Australian journalist killed

others missing in Iraq

Military says reporters attacked by Iraqi forces weren't with U.S. troops

War in Iraq

March 23, 2003|By Todd Richissin | Todd Richissin,SUN FOREIGN STAFF

KUWAIT CITY - An Australian cameraman was killed covering the war in Iraq yesterday and at least six other journalists were missing or hiding from Iraqi soldiers and seeking rescue by Marines, according to military officials and news organizations.

The cameraman was killed by an apparent car bomb at a checkpoint near a camp of the militant group Ansar al-Islam in northern Iraq. At least eight other people there were injured.

The journalist was Paul Moran, 39, a free-lance cameraman with the Australian Broadcasting Corp., the network said in a statement.

In southern Iraq, three journalists who worked for Britain's ITV News network were missing after coming under fire en route to Basra, ITV reported.

The missing men were identified as reporter Terry Lloyd, cameraman Fred Nerac and translator Hussein Othman. Another cameraman, Daniel Demoustier, who was traveling in another vehicle, was injured and unable to see what happened to his colleagues.

Farther north, near the town of Nasiriyah, a magazine reporter and three photographers who became separated from a column of U.S. tanks were fired on by Iraqi troops. The journalists were riding in two cars when they were confronted by troops and tried to turn and flee.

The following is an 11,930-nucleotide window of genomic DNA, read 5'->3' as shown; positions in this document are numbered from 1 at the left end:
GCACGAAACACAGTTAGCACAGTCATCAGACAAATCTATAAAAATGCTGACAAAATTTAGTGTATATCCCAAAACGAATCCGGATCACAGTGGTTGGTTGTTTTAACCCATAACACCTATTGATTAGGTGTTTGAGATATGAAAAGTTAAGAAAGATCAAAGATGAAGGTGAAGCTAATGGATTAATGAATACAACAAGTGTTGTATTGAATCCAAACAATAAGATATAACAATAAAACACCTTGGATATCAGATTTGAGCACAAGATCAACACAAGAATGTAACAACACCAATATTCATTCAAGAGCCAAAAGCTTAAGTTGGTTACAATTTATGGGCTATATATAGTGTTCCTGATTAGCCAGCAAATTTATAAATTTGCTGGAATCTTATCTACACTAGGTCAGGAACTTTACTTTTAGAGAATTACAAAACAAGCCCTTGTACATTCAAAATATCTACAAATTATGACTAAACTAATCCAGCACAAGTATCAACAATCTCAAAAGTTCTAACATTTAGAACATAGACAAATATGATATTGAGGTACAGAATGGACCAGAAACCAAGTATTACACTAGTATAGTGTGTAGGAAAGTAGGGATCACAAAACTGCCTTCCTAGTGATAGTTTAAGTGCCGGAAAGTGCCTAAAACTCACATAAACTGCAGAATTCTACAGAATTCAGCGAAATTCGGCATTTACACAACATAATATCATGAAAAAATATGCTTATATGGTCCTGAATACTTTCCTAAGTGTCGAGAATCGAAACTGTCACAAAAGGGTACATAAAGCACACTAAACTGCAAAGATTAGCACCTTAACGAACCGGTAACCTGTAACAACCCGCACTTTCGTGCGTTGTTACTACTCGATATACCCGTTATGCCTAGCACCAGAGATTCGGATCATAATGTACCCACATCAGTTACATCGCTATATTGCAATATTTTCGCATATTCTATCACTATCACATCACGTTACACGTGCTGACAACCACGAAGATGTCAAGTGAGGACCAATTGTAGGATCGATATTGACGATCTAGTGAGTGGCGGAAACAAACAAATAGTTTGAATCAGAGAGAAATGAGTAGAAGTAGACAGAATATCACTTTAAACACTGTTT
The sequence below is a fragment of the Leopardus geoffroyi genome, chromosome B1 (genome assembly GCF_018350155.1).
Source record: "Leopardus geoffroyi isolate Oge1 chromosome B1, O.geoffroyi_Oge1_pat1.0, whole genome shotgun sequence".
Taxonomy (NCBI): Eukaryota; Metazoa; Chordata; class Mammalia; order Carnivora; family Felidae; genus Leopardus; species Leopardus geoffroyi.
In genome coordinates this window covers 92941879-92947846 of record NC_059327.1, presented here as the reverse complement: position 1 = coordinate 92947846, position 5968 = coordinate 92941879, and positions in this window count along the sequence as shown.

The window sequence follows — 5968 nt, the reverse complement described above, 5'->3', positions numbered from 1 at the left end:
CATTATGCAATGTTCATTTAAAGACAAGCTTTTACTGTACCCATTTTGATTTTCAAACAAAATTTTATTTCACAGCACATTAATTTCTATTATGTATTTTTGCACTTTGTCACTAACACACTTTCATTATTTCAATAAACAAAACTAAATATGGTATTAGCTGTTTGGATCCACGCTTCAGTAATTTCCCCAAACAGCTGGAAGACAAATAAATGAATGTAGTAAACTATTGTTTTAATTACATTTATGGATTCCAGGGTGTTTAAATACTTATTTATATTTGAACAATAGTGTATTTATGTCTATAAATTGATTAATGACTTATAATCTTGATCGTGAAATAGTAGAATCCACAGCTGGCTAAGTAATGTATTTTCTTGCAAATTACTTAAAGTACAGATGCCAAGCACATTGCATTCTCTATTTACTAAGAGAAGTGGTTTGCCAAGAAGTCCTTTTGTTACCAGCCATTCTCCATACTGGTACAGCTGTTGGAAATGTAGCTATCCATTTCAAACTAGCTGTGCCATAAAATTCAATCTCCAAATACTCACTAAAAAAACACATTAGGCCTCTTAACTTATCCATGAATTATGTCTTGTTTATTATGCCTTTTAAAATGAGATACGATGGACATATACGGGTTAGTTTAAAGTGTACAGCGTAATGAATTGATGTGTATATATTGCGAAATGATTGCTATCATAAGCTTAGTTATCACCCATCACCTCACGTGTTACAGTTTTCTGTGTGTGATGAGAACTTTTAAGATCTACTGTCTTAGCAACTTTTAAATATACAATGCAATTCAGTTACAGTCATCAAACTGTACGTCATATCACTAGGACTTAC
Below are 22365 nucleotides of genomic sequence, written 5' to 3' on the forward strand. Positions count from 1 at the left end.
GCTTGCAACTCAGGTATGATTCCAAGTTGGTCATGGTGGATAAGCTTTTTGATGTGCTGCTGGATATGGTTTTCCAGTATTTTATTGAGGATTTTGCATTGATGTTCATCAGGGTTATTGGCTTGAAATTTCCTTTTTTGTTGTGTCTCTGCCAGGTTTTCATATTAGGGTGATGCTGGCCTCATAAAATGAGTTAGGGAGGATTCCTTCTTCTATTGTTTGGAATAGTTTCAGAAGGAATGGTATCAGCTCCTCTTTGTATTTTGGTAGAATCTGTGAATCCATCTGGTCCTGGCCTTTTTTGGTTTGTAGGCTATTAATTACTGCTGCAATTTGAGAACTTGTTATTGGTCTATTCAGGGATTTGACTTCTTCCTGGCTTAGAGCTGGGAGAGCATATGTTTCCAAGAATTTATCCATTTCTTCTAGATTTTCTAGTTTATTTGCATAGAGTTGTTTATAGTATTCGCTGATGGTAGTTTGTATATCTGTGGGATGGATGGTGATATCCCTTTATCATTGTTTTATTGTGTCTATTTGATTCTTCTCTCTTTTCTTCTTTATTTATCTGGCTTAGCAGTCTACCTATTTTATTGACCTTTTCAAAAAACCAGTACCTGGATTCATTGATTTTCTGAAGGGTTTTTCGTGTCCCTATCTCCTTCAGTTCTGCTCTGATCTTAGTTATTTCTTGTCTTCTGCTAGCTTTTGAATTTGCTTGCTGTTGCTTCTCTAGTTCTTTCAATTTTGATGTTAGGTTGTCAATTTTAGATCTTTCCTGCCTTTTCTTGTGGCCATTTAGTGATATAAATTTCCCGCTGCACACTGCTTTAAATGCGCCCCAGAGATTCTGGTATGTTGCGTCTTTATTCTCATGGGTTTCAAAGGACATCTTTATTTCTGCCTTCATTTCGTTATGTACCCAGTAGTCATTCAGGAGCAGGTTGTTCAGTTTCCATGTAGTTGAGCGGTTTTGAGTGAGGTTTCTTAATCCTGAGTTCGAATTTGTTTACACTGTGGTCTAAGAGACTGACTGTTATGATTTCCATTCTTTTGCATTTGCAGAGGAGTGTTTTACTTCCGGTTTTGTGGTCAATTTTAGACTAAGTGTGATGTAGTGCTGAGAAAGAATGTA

One car, driven by the reporter, crashed after being hit by bullets. The fate of the reporter was unknown. The car with the three photographers was also struck by bullets. The photographers managed to run into a field, called a U.S. military official on a cellular phone and were hiding last night awaiting rescue.

Neither the journalists nor their organizations have been identified.

In the southern Iraq port city of Umm Qasr, 24 journalists were fired on but not injured, a U.S. military spokesman said.

Col. Guy Shields, spokesman for the allied forces in Kuwait City, said none of the reporters killed, injured or missing were with troops. They had reached Iraq either by passing through checkpoints or circumventing them by driving through the desert.

Wire reports contributed to this article.

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